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Can we achieve a complete HIV cure in more patients?
Gus Cairns, 2017-08-03 09:20:00
What all the different approaches discussed in the previous report have in common is to put HIV
infection into persistent remission, but they do not
completely remove HIV from the body. But in what is still the one case of a
person cured of HIV, that is what was achieved; researchers have not managed to
find any trace of HIV in the body of Timothy Ray Brown (who attended a
symposium presenting the main data from the Cure and Cancer Forum) nearly a
decade after he was cured.
A cancer patient, Brown’s cure involved a hazardous bone
marrow transplant that made him very ill and left him with some permanent
nervous system damage. Nonetheless, experiments continue to induce the complete
removal of HIV using similar transplant technology in patients with cancer and
In the HIV Cure and Cancer Forum, Maria Saldago of the IrsiCaixa
AIDS Research Institute near Barcelona in Spain presented results from ICISTEM,
a cohort of patients with HIV and advanced cancers (mainly leukaemia and
lymphoma) who have had bone-marrow transplants. As such patients are rare,
ICISTEM has only collected data on 23 patients, 11 of whom have died.
Salgado presented data on the six patients in the remaining
twelve who have had more than two years’ follow-up.
In five of these six patients, the HIV-free bone marrow stem
cells rapidly replaced their cancerous and HIV-infected lymphocytes. Ultrasensitive
tests can find no HIV RNA in their blood – their viral load, in short,
approaches zero – and can also find no HIV DNA in their reservoir cells. In
some patients, HIV undetectability in reservoir cells happened within a month; in others, HIV levels slowly declined over a period of up to a year.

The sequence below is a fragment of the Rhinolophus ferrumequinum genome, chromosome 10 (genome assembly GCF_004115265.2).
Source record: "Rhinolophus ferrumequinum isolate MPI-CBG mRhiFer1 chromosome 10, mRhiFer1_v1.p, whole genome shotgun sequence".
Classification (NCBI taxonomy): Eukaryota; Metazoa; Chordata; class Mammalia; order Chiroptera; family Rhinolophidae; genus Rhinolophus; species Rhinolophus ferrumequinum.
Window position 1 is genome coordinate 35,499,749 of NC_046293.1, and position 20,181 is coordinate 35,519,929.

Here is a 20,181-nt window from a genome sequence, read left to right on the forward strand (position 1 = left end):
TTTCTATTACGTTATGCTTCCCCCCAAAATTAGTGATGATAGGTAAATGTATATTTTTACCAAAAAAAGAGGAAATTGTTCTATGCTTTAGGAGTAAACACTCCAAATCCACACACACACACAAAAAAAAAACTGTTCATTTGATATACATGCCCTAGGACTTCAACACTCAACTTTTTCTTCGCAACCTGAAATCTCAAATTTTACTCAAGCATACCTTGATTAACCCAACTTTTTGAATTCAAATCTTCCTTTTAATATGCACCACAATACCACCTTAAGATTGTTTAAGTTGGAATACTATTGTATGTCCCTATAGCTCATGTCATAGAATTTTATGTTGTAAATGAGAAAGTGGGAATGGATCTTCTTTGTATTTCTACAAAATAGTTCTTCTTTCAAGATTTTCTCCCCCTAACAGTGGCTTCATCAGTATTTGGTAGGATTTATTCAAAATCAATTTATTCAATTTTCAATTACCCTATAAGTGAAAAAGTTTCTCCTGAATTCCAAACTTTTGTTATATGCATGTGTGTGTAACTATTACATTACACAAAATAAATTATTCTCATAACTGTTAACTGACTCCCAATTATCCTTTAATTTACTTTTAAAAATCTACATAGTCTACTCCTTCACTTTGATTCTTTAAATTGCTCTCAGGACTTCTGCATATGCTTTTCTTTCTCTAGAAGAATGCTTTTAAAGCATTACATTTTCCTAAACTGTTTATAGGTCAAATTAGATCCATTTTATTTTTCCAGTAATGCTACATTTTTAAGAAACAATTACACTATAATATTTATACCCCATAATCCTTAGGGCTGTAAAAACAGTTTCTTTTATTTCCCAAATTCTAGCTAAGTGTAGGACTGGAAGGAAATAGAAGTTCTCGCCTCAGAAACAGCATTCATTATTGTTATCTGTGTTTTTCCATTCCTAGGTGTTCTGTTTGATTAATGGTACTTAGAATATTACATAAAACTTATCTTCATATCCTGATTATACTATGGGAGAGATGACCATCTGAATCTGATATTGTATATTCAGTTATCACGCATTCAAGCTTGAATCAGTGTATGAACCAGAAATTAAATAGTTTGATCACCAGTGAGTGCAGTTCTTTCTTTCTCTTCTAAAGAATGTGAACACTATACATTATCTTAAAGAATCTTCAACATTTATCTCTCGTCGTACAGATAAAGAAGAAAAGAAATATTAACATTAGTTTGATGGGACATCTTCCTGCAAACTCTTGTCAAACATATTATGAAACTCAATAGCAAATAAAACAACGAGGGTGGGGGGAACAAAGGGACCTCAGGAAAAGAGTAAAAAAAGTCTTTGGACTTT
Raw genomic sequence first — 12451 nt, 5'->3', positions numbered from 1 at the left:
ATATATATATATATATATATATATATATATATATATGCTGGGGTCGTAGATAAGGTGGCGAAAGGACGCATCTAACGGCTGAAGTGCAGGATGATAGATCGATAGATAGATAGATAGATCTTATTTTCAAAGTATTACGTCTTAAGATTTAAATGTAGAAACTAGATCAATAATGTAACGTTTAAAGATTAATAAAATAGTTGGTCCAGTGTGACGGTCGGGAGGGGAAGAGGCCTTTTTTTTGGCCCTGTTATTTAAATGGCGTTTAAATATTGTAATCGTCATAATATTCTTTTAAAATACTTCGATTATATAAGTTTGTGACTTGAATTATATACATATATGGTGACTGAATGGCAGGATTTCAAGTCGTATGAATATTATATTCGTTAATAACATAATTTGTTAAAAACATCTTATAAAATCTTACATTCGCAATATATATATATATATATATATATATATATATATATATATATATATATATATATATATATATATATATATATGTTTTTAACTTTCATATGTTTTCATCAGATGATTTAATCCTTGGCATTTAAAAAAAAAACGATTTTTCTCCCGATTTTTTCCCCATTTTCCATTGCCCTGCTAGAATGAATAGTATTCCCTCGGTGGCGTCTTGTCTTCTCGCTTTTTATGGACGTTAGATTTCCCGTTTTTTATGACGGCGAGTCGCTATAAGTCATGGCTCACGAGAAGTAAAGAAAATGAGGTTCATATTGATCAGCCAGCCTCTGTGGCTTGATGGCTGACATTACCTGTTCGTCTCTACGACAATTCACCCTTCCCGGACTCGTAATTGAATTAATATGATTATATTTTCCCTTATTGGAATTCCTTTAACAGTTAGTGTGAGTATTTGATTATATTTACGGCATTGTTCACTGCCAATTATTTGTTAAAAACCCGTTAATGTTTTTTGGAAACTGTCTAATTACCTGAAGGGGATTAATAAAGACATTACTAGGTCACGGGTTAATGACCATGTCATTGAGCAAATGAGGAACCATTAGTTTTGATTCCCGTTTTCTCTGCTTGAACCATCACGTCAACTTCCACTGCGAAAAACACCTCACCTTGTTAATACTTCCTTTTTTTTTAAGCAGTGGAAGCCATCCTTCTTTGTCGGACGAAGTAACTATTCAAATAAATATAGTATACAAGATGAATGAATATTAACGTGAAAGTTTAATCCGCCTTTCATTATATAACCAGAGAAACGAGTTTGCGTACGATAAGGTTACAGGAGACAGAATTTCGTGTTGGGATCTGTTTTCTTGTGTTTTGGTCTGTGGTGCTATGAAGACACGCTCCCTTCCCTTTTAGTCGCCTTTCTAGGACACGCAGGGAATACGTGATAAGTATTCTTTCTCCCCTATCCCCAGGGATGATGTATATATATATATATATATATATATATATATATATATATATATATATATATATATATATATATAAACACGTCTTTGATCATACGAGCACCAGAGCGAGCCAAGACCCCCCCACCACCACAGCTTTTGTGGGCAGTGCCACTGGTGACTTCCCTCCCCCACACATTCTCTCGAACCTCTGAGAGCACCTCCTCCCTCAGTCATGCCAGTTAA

The key to full replacement by new cells appeared to be
graft-versus-host disease (GvHD), a condition in which the grafted bone marrow
cells ‘reject’ the body’s own cells as foreign – essentially the reverse of
what happens in typical transplant rejection. This is normally a condition
transplant doctors try to avoid, as it creates severe and in some cases lethal
In the case of these patients, and in Timothy Ray Brown,
GvHD appears to have been an essential part of the process whereby their
HIV-infected immune system may have been replaced by a non-infected one. In fact,
it may be the essential step:
although Brown was transplanted with cells from a donor who was naturally
immune to HIV, only six out of the 23 ICISTEM patients have received cells from
Are the ICISTEM patients cured? We don’t know. Although the researchers have failed to find a single copy of HIV DNA in
one million resting reservoir cells in some of the patients, the test will be to take these patients
off ART. We have had disappointments before, as when HIV re-appeared, after a
delay, in the
so-called ‘Boston patients’ even though their DNA became completely
Salgado told the Cure and Cancer Forum that treatment
interruptions were planned for early next year. Then we will find out if
Timothy Ray Brown finally has company.